Need For Immediate Action To Prevent Global Natural Resources Depletion: UNEP

A call for immediate measures for stopping resource extraction to save the world from depletion was given by the United Nations Environment Program (UNEP) on Tuesday. According to the UNEP, the depletion of resources across the world has tripled since the 1970s.

Increases in the extraction of materials was identified as the factor that has resulted in increased climate change and biodiversity loss, said the UNEP, in its Global Resources Outlook 2019 report.

“The situation is likely to worsen unless the world urgently undertakes a systematic reform of resource use,” Janez Potocnik, co-chair of UN International Resource Panel which compiled and published the report. Potocnik made the comments while talking to journalists at the sidelines of the fourth session of the UN Environment Assembly.

Those who are in positions of power and in public offices need to be more proactive and protect the public interest by safeguarding natural resources, Potocnik noted.

Countries should not expect development unless they look upon natural resources as a marketing and beneficial resource system which is the need of the hour, he said.

“Resources in developing countries are critically endangered as uses of resources continue to grow higher than the economic growth,” he added.

There has been an increase of 3.2 per cent in the growth in extraction rates since 2000, the report noted. This growth has been driven by some major investments in infrastructure and higher material living standards in developing and transitioning countries, especially in Asia.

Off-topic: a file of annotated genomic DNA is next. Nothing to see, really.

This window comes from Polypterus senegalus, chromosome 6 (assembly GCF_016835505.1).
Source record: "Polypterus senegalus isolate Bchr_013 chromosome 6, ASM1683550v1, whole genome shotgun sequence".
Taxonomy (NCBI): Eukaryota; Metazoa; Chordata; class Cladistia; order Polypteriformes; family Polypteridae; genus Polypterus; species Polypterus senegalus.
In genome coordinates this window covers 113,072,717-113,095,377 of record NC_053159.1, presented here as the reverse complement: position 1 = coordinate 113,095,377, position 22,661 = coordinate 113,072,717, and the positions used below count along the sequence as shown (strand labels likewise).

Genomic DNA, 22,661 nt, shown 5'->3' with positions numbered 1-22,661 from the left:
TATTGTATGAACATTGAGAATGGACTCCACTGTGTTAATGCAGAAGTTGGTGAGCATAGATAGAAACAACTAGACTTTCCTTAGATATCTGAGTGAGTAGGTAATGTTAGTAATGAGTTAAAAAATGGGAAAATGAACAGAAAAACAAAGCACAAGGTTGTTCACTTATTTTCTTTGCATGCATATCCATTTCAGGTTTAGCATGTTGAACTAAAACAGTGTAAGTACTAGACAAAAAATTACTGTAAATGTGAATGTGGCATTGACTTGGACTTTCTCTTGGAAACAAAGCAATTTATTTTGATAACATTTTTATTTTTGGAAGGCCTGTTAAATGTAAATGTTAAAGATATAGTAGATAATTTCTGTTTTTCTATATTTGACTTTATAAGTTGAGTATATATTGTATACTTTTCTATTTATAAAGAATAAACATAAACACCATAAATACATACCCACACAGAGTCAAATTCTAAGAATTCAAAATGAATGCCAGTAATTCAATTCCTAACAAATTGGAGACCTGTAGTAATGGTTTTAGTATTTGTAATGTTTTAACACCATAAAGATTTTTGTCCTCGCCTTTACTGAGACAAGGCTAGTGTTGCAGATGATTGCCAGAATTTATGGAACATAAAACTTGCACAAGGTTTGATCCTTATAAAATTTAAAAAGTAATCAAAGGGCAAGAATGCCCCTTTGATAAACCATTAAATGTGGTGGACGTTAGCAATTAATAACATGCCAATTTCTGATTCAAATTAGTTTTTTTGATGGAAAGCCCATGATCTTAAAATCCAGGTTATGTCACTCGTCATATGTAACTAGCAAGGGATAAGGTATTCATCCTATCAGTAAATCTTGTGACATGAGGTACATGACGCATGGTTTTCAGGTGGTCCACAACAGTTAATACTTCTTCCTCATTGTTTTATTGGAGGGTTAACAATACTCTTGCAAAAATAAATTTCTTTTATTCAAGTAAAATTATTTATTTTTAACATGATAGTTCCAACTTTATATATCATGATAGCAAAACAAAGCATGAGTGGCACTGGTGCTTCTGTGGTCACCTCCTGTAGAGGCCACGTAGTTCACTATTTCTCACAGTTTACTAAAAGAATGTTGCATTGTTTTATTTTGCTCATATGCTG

The report also however noted an increase in the use of biomass to about 24 billion tons in 2017 from 9 billion tons in 1970. The report noted that this use was primarily for food, animal feeds and energy.

There is an expected growth of 110 per cent in natural resource use between 2015 and 2060, the report also warned. That would result in forest depletion by more than 10 per cent and a 20 per cent reduction in other habitats like grasslands.

“The implications for climate change are severe, as there would be an increase in greenhouse gas emissions of 43 percent,” the report said.

There has been a doubling of the global population and a four time increase in global domestic product over the past five decades according to the report.

Compared to 27 billion tonnes in 1970, annual global extraction of materials reached 92 billion tonnes in 2017, claimed the UNEP report.

“The extraction and processing of materials, fuels and food make up about half of total global green gas emission and more than 90 percent of biodiversity loss and water stress,” the report added. About 11 per cent of global species were lost because of the change in land use by 2010, the report found out.

In order to ensure that there are no negative environmental impacts from positive economic growth, people would require to undertake far greater efforts if current rates of economic and consumption growth continues, the report noted.

“What is needed is a move from linear to circular flows through a combination of extended product life cycles, intelligent product design and standardization and reuse, recycling and remanufacturing,” the report says

(Adapted from

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